How Colleges Assess Your Class Schedule for College Admissions

 

Almost all colleges and universities consider course rigor, or course difficulty, as part of the process for assessing candidates who apply for undergraduate admissions. So, when you choose courses in high school, keep in mind that a high level of course rigor will both prepare you to succeed in college as well as position you as a competitive applicant when applying to college.

Overall, applicants for admissions at top colleges should strive to complete a somewhat rigorous high school curriculum as it demonstrates to admissions staff that you are willing to put in the effort. Here’s a brief guide for what colleges consider exceptional, strong, good, marginal, and weak college prep curriculum.

 

Exceptional College Prep Course Load

· Full IB (the IB diploma), full AP, and the Cambridge AICE program and/or advanced level college courses taken while in HS

 

· 4 years of World Language

 

· 4 years of Science

 

· 4 years of Math through Calculus

 

· 4 years of Social Science

 

· 4 years of English courses

 

Strong College Prep Course Load

· Laboratory Science – 3 years

 

· Math – no high school years without Math, some level of Calculus or Advanced Math

 

· Social Science – 4 years

 

· World Language – at least 3 years of a single language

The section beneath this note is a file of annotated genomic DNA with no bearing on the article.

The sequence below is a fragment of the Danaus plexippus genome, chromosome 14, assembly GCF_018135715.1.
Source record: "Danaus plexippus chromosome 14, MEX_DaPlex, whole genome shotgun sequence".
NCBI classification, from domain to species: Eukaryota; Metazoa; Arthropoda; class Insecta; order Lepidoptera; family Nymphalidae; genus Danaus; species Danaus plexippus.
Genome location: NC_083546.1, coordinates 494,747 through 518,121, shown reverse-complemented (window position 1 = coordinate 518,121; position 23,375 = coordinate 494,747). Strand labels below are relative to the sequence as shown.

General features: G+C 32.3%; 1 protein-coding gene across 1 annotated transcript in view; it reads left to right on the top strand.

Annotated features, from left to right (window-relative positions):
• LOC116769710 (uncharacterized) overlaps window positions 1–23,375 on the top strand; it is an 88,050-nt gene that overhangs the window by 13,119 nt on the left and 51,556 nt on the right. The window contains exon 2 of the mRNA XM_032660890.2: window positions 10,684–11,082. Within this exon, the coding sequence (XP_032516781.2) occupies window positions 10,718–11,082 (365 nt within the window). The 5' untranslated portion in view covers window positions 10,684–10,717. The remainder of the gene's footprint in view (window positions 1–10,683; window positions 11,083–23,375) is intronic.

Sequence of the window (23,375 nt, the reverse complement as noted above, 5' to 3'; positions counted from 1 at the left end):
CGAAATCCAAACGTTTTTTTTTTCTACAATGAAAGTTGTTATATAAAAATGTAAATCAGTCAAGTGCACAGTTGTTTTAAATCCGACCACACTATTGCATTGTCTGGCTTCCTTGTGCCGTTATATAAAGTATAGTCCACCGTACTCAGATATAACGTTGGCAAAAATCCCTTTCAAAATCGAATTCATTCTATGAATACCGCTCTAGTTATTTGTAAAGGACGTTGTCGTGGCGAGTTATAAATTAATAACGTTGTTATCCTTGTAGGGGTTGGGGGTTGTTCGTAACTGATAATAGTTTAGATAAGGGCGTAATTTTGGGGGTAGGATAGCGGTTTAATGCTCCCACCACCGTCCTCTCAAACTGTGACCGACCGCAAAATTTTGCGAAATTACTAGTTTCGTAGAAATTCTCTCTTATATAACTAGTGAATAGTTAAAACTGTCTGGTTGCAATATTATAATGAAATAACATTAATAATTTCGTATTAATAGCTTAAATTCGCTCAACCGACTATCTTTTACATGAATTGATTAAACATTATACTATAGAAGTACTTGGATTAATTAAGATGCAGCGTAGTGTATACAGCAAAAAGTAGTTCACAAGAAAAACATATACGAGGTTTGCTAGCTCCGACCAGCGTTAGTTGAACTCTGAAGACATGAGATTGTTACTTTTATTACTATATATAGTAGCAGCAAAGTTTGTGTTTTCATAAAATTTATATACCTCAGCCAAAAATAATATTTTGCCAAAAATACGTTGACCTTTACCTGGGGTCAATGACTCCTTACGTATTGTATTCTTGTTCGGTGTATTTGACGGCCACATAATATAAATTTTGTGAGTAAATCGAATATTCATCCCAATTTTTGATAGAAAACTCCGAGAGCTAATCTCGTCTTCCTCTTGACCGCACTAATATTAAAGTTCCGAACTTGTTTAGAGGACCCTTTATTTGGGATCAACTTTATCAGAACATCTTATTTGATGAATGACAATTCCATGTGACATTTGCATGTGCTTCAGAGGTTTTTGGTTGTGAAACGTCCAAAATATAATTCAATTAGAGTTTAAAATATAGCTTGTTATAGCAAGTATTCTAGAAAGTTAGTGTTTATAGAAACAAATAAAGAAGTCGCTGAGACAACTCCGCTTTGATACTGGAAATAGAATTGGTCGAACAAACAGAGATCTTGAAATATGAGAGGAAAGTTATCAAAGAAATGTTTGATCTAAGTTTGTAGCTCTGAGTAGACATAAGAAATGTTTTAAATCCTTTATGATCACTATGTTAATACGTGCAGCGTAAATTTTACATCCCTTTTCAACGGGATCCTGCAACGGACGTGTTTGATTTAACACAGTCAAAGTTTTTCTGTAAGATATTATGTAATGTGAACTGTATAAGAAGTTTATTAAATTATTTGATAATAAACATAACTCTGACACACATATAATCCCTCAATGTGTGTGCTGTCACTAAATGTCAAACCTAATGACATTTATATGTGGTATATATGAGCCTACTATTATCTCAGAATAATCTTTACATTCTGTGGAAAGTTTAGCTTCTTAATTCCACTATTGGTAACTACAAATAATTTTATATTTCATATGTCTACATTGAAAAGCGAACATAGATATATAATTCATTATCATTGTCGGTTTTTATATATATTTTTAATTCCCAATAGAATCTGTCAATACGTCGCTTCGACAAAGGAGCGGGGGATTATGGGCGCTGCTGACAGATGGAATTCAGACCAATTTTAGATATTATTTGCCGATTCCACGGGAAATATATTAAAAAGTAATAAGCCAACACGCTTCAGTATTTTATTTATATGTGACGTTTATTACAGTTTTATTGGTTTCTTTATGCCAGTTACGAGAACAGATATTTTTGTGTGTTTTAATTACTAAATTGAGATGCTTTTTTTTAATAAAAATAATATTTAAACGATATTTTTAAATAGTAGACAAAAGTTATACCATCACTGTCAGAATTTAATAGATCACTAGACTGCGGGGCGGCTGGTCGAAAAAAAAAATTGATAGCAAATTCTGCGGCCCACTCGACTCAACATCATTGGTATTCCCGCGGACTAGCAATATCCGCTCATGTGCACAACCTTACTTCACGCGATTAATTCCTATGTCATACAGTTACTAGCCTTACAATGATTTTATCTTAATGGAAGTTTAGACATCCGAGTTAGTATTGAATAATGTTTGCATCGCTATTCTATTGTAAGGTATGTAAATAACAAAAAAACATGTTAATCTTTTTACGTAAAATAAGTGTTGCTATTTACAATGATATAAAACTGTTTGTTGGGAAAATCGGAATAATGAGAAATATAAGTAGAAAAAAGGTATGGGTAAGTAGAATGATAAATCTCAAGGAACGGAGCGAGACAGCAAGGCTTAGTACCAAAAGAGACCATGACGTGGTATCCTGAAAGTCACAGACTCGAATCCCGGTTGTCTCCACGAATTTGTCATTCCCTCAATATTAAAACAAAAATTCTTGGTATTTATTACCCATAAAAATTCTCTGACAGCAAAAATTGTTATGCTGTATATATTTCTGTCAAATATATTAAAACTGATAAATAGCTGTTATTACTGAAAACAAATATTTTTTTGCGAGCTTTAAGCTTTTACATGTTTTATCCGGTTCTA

Good College Prep Course Load

· Generally, includes at least 3 units of advanced level courses (i.e. Calculus, Physics, History)

 

· Some IB, AP, and Honors classes

 

Marginal College Prep Course Load

· Very few advanced courses

 

Weak College Prep Course Load

· No advanced courses taken beyond minimum requirements

 

 
 

Some other notes:

AP or IB classes in subjects like Computer Science and Statistics are considered rigorous academic electives for the purposes of assessing curriculum quality.

An example of an exceptional senior year course load would be Calculus, a Lab Science, a level-4 or above World Language class, Social Studies, and advanced English Composition or Language classes.

If you have a job or family responsibilities that prevent you from taking a full and rigorous course load in high school, be sure to note this in your application as colleges acknowledge the need for students to balance life and schoolwork responsibly.

In general, keep in mind that your high school record is one of the most important parts of your college application, so it’s important to start early by taking a rigorous course load throughout your high school career.